Solutions to 6 Common Monstera Houseplant Problems

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These common Monstera problems are easily curable with just a few pointers! I am excited to share some of my Monstera care tips!

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Are you having problems with your Monstera plant? Don’t fret too much! These tips can easily solve common Monstera plant problems with a little guidance and time.
Monsteras are easy to care for if the proper levels of sunlight, water, and humidity are provided. Most of the issues plant-parents face are yellow or black leaves on their Monsteras. Monstera leaf discoloration is most likely an indication that your plant suffers either from too much water, too little water, too much light, or too little light.

These common Monstera problems are easily curable with just a few pointers! I am excited to share some of my Monstera care tips based on the questions I receive from my Instagram community of followers. So let’s keep your Monstera alive and thriving!

The Most Common Monstera Problems

Monsteras will reveal they have problems when they are:

  • Over-watered
  • Under-watered
  • Sunburnt
  • Experiencing prolonged low humidity levels
  • Improperly or over-fertilized
  • Infested with insects and/or pests

My Solutions to 6 Common Monstera Houseplant Problems

You love your Monstera, but you can’t help feeling like it’s not really happy. However, you want to know how to make your plant thrive and enjoy the best possible life, so you’re looking for some tips on how to take care of it. Don’t worry! I  have some simple solutions to common monstera problems that will help you grow the happiest houseplant around.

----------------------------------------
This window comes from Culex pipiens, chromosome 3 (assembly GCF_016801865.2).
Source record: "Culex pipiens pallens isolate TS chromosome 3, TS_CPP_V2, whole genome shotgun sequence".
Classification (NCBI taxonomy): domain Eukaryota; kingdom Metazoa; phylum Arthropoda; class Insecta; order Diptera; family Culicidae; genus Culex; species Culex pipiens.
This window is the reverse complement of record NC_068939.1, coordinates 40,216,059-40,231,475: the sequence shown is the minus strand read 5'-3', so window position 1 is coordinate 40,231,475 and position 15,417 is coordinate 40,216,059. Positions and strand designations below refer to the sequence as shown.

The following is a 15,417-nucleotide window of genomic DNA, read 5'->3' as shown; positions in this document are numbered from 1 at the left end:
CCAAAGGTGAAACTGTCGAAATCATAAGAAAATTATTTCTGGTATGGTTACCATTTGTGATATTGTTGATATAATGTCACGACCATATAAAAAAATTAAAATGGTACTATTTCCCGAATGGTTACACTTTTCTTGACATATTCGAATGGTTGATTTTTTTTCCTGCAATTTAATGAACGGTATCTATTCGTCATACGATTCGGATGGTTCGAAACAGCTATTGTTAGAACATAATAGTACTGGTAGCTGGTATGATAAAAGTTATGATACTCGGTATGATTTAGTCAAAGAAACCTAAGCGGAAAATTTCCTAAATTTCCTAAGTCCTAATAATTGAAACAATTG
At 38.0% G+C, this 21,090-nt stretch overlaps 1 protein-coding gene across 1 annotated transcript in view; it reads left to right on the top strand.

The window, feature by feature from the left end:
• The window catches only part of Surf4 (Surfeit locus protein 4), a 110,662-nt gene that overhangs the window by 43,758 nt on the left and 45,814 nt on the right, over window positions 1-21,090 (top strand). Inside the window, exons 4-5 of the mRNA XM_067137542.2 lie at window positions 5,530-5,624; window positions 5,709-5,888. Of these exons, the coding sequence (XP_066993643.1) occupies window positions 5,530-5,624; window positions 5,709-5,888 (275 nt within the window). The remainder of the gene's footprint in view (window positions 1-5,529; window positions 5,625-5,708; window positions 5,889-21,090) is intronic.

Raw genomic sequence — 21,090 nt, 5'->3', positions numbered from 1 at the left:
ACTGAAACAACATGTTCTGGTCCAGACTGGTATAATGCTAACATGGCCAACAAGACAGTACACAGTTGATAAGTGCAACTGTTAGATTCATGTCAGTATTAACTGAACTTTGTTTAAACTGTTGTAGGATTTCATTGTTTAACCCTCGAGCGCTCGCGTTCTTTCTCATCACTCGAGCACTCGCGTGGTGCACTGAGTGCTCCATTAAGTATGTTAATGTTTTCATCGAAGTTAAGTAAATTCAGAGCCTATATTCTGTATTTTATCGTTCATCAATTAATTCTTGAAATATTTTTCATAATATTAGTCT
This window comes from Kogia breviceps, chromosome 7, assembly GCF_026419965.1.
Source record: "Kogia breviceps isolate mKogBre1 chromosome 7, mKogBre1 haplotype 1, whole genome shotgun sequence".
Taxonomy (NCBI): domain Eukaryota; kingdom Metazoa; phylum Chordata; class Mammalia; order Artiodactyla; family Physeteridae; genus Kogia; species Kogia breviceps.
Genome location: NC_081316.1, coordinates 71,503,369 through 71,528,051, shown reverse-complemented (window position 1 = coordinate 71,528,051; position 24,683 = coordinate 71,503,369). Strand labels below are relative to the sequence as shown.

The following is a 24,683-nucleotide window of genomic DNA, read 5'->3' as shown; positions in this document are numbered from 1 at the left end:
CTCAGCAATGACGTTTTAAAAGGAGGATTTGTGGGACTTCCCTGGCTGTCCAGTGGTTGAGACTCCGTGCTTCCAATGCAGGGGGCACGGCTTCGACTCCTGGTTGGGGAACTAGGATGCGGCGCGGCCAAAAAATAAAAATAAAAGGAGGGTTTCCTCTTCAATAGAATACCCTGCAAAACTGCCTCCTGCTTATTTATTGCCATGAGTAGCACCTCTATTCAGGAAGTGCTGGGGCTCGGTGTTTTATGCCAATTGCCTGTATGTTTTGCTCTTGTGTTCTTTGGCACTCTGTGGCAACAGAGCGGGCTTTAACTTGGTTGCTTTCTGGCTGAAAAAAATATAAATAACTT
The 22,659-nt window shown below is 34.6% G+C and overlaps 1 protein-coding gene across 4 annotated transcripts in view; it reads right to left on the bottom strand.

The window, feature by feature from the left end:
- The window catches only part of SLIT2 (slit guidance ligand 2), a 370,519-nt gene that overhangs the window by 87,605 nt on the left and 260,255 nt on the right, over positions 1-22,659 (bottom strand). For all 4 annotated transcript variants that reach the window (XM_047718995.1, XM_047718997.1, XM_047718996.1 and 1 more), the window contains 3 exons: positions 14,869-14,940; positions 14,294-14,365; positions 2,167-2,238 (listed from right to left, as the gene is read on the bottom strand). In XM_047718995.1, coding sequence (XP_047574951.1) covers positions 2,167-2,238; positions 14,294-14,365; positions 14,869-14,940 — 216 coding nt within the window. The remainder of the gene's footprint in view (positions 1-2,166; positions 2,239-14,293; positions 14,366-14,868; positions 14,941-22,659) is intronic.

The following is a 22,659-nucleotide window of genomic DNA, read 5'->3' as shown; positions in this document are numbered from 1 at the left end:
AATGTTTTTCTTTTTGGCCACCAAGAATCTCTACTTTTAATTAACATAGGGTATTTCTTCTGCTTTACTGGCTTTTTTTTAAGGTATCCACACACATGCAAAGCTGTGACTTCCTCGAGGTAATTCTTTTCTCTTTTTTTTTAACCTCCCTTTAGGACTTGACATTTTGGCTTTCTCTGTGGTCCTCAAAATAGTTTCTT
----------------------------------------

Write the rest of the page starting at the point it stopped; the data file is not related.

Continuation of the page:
1) Help! Why Are My Monstera Leaves Turning Yellow? 

Leaf discoloration is one of the most common monstera problems, but you can do some simple things to prevent this from happening.

Yellowing Monstera leaves can be a sign of overwatering. Before giving your Monstera a drink, check to ensure it needs water by sticking your finger a few inches down into the soil. If it feels dry, give it some water.

Yellow leaves can also indicate that your Monstera needs to be fertilized. I recommend only fertilizing your plant during the Spring or Summer.

Another reason could be that it is too close to a heating vent or ac vent. The rapid change in temperatures will dry out or be too cold or hot for your Monstera. Finally, you will want to cut off the yellow leaves at the stem’s base – there is no point in having your plant waste energy on those leaves.

Photo Credit Smart Garden Guide

2) Help! Why Are My Monstera Leaves, Turning Black?

Black Monstera leaves are usually caused by root rot, which is a sign of overwatering. To fix this issue, you’ll need to take your plant out of its pot and cut away any mushy or darker roots than the others. Then, repot your Monstera into a clean pot with new, dry soil and cut off the stems with the black leaves  – there is no point in having your plant waste energy on those leaves.

Photo from Reddit

3) Help! Why Do My Monstera Leaves Have Black Splotches with Yellow Rings?

Black splotches with a yellow ring or “halo” indicate that your Monstera has a fungus. If a plant stays wet for a long time, the fungus can grow. Sometimes, a new plant will have these spots if it isn’t given quality care at the store or greenhouse. Remove the spotted leaves and make sure the remaining leaves stay dry. You will want to cut off the affected stems to prevent spreading.

4) Help! Why Do My Monstera Leaves Have Black and Brown Spots?

Black or Brown spots can be a sign of too much direct sunlight that burns a Monstera’s leaves. The best home for your Monstera is a place with bright, indirect sunlight.

sun burnt monstera plant

5) Help! Why Aer My Monstera Leaves Not Splitting?